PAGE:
Introducing: Carmen!

We have finished Carmen, the second character that you will be able to play in The Path. There’s six in total: the Red Girls. Robin was the first to be revealed. And now we see one of the older sisters: Carmen.

Seventeen. A glorious age for a girl. Having left her childhood body behind, she enjoys parading the new Carmen. She is fully aware of the heads that turn when she passes by. She’ll give them a little bit extra to look at too. A shake of the hips. A wink of the eye. But no more.
Carmen may fancy herself a femme fatale. But inside she knows that all she wants is a little bit of attention. From a strong, warm and handsome man, perhaps. Who can keep her safe. Hold her tight. With a strength that approaches violence. He doesn’t need to be as wild as she is, but it wouldn’t hurt.

There’s new pictures on the homepage, portraits in the gallery and a new wallpaper for your desktop.

Just like Robin, Carmen is keeping a journal where she will be talking about her life as a young woman. A life that just got interesting. A life that is about to end.

We are also posting pictures of the “making of” process of Carmen on the development blog.

They want to play…

Michael Abbott reports on an interesting observation, illustrating something that we’ve been saying around here for years. That games, basically, are a terrible waste of a perfectly fine medium.

Talking about trying to get his non-gamer friends to play Braid, he says:

The tragic thing is they want to play. The music, the visuals, the opening text – all hook them and pique their curiosities. They didn’t know games aspire to explore the human psyche. They didn’t know games can look like paintings. They didn’t know game music can feature a cello. Braid invites them in, and they willingly enter. Then, just as quickly, Braid boots them out and slams the door in their faces. They discover that the game is as inaccessible to them as an unknown foreign language.

From “Is this what we want?” on The Brainy Gamer.

Games for girls? Piece of cake!

Back in 2005 when we released the first phase of The Endless Forest, the idea of the fair sex playing videogames was strange and fascinating. So much so, that we made it a high priority at Tale of Tales to make games that would attract males and females in equal amounts. After running our little mmo for almost 3 years, we have done a survey that perhaps demonstrates that we may have exaggerated a little bit.

We have organized this survey together with PhD student Eva Kekou and we’re only expecting official results in the Fall. But we’d like to share some things that are abundantly clear without scientific investigation.

Of the over 30 thousand registered members, almost 250 have taken the survey. That’s less than 1 percent. So a grain of salt is in order. Also because some of the participants have expressed enjoying taking the survey. So perhaps the results only represent Endless Forest players who like filling in surveys.

We knew that a lot of women and girls are playing The Endless Forest but the bare figures did come as a bit of a shock to us: only 41 of the 247 participants who answered the gender question in the survey are male. That’s less than 1 in 5. I’m not sure if we should feel proud or embarrassed.

The following graph shows how the participants are divided per age group.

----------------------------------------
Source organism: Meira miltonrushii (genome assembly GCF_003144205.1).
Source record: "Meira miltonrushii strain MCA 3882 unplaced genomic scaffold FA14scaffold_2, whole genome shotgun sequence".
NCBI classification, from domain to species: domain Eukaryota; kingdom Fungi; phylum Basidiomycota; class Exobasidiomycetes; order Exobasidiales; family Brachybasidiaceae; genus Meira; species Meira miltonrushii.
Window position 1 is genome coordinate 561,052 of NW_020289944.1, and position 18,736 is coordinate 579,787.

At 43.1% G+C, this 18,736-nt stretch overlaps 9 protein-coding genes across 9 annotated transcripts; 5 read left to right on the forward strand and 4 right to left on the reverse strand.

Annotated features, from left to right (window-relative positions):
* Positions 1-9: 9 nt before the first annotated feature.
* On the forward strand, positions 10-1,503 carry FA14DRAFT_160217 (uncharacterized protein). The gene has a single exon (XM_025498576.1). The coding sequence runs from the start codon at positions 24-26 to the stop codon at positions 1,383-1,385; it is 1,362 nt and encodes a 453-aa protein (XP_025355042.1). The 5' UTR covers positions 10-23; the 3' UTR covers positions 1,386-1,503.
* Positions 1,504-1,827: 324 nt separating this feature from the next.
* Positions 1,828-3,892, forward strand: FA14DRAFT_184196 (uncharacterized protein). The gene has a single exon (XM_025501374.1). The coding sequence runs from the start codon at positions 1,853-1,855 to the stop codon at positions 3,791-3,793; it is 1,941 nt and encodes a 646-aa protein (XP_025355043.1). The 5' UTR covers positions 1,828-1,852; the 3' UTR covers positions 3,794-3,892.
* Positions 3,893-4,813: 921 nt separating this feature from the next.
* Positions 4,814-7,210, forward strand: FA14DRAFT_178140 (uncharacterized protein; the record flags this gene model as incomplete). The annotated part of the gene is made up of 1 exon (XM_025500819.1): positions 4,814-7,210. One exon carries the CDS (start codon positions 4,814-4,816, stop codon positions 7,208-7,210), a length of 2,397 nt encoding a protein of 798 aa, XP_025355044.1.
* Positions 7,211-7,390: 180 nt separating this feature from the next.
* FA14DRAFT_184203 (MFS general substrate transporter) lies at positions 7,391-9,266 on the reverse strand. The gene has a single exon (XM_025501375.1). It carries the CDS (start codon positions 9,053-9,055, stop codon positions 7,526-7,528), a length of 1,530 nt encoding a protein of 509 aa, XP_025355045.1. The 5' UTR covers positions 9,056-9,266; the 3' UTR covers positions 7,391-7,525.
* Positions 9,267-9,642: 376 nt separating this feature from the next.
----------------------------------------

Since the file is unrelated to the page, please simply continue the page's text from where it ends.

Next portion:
So the majority of players are teenagers. At least those who filled in the survey. Something interesting happens with the gender balance as players get older, though.

As players get older, the gender becomes more balanced. In the age group of over 25, there’s almost an equal amount of men and women.

We always thought that The Endless Forest was a casual experience, in the strict sense of the word. Something you do leisurely, just once in a while. But that was probably because we were only thinking of adult players. As the next graphs show, teenagers spend a lot more time in the Forest.

The one child of under 10 who particpated in the survey, apparently plays the game every day. The older the players get, the less frequently they play.

Something similar shows up in the data concerning the time of an average play session. Some teenagers play The Endless Forest for several hours on end. I find that quite astonishing, and slightly worrying. Most play around an hour. As players get older, the sessions get shorter.

We also asked whether participants played other games than The Endless Forest. Most of them do (almost 90%). The games that were mentioned most were games in which your avatar is also an animal: Okami and Wolf Quest. The Sims and Zelda games scored pretty well as well, followed by World of Warcraft, Zoo Tycoon, Pokemon, Final Fantasy and, believe or not, Halo (almost 5%).

Another thing that caught our eye was how many of the participants had first learned about The Endless Forest through fan art on Deviant Art: 1 in 5 players! Followed closely by word of mouth (friends and family: 16%). Google searches came up third (almost 10%), followed by the community around the Wolf Quest game.

With the relentless creativity displayed by the players on The Endless Forest community site, it should come as as no surprise that over 90% of the players considers themselves to be creative, an artist or designer (either professional or hobbyist). And many of them participate in other forms of culture (mostly music and books, but also comics and cinema, and fewer visit concerts or theater).